The metering roll system is illustrated in FIGS. 10 and 11. The metering roll pairs 98, 99 and 117, 118 were previously identified in connection with FIG. 8. These pinch rolls are shown in FIG. 10 as well. In FIG. 10 one may see that the pinch rolls 99 and 117 are pressed toward the driven rolls 98 and 118, respectfully, on pivotal arms 166 and 167 and which are biased by a pneumatic cylinder 168.
The overall metering roll system is depicted in FIG. 11. The driven metering rolls 98 and 118 are rotated in ball bearings that are mounted in plates 169 and 170. The plates are maintained in parallelism with posts, one of which is identified by the numeral 171. The main electric metering motor is marked 172. A toothed pulley on the shaft of this motor is marked 173. Toothed pulley 173 drives a toothed belt 174 which engages with a pulley 175 that drives roller 108 rotationally. The belt also engages a toothed pulley 176 on the shaft of a differential device 177. The differential has a pulley 178 on its shaft and there is a comparable toothed pulley 179 on roller 118. A motor 180, called the tensioning motor, drives differential 177.
The conventional unwind and rewind reel systems are depicted in FIG. 9. Each is provided with a dancer roll system that is familiar to those involved in the labeling art as a way to store a length of web at the input or output to a roll so that if web is drawn rapidly, it can be paid out from storage by the dancer system when needed. There are motors, not shown, for driving the unwind reel 91 and the rewind reel 92. The sensors, that monitor the storage condition of the dancer systems 73 and 87 are not shown but are represented in FIG. 4. Since the rolls 91 and 92 rotate about horizontal axes, it is necessary to impart a twist in the web for the web to pass through the machine from infeed to outfeed by means of rolls marked 181 and 182 in FIG. 9.
FIG. 12 shows a special centering head that is used when thin wall cans are being decorated. In such cases the can 189 must be pressurized interiorly or its sidewall will collapse under the force of spring biased roller 108 during the graphics transferring step. Before the can 189 arrives at transfer station 9, a hollow piston 190 is pressed onto the top of the can out of a cylinder 191. When the piston 190 is pressed onto the top of the can, it moves a plunger 192 upwardly. Cylinder 191 is fastened to a cylindrical air chamber 193. Air chamber 193 provides a pressurized plenum 194 to which an air supply hose 195 is connected. Cylinder 193 has a valve seat under a valve ball 196. When the piston is not engaged with a can, the valve is biased toward closed position by a spring 197. When the can is engaged, plunger 192 raises valve 196 from its seat to allow air to flow into the can. In an actual machine, the air pressure was chosen to be 40 psi. When the can is engaged, piston 190 is able to turn in a needle bearing 198 at high speed. In an actual machine, byway of example and not limitation, the piston rotates at a speed of about two revolutions per pitch for a commonly used bottle size. It must rotate at high speed in order to be coordinated with the previously mentioned innovative relationship between the rotational direction of the turntable, the rotational direction of the containers on the turntable, the translational direction of the web, and the rotational direction of the graphics transfer head which, according to the invention, are related to obtain ideally high container decorating rates. Suitable seals are provided to prevent air leaks. The piston rotates in a seal having a U shaped cross section and which is marked 199. There is another seal 200 between the cylinder 191 and cylindrical chamber 193. The whole pressure head is driven downwardly with a ram 201 whose downward force is limited by interposing a spring 202 between the ram and the cap 203 of the combination centering bell and pressurizing assembly. The cap 203 is maintained in accurate vertical alignment with a guide rod 204.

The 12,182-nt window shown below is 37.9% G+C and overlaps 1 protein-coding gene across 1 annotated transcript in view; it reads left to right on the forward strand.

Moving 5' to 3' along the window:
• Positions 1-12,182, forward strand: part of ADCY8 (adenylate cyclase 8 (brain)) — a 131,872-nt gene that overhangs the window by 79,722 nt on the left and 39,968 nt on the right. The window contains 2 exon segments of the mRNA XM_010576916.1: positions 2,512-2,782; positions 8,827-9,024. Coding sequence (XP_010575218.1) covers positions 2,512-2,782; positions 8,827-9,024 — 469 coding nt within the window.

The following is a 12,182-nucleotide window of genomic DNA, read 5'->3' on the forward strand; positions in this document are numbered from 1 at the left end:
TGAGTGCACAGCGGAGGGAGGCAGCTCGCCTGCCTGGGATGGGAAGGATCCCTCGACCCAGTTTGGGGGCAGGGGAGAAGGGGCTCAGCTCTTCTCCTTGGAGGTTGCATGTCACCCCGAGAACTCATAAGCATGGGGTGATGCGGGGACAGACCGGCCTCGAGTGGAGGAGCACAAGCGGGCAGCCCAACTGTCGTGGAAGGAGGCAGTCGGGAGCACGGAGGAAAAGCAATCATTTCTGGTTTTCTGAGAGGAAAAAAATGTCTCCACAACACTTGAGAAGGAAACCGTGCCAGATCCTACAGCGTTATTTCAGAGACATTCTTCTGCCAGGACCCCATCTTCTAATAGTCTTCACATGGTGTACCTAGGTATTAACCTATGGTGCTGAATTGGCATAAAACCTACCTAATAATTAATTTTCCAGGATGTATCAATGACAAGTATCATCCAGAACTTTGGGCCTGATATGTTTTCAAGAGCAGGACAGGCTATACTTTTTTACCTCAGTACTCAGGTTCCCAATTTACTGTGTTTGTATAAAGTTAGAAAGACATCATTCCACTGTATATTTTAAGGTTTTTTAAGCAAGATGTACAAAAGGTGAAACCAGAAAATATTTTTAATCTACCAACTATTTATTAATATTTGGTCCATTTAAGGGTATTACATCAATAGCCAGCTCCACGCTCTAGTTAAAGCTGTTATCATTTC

Operation of the machine will now be summarized in reference to FIGS. 4 and 8, particularly. In FIG. 4, the first thing that happens is for a sensor 209 to sense the presence of a container entering the machine. The sensor provides a signal to programmable controller (PLC) 11 that a container is present. The PLC knows where the container is because it has data referencing to the turntable angular position and to the container pitch in the turntable. The PLC 11 is counting clock pulses continuously at a rate of 1,000 per pitch, by way of example and not limitation. An encoder 210 makes one revolution per container pitch and provides this information by way of a signal to the PLC for the PLC to be able to interpret container position in terms of clock pulses.
The capstan rollers 112 and 113 actually pull web through the image transfer station 9. The capstan drive system comprises rollers 112, 113 and servomotor 130. The capstan drive system has the responsibility of assuring that the graphics on web 95 will begin to roll on every container at the transfer station at precisely the same position on every container. The graphics registration sensor 106 determines the position of the incoming graphics by detecting a registration mark 211 which is at a known distance from the next thermal ink transfer graphics on the web. This information is signaled to the capstan drive which can now determine if the graphic is too far advanced or retarded relative to the position of the container for precise positioning of the graphic on the container.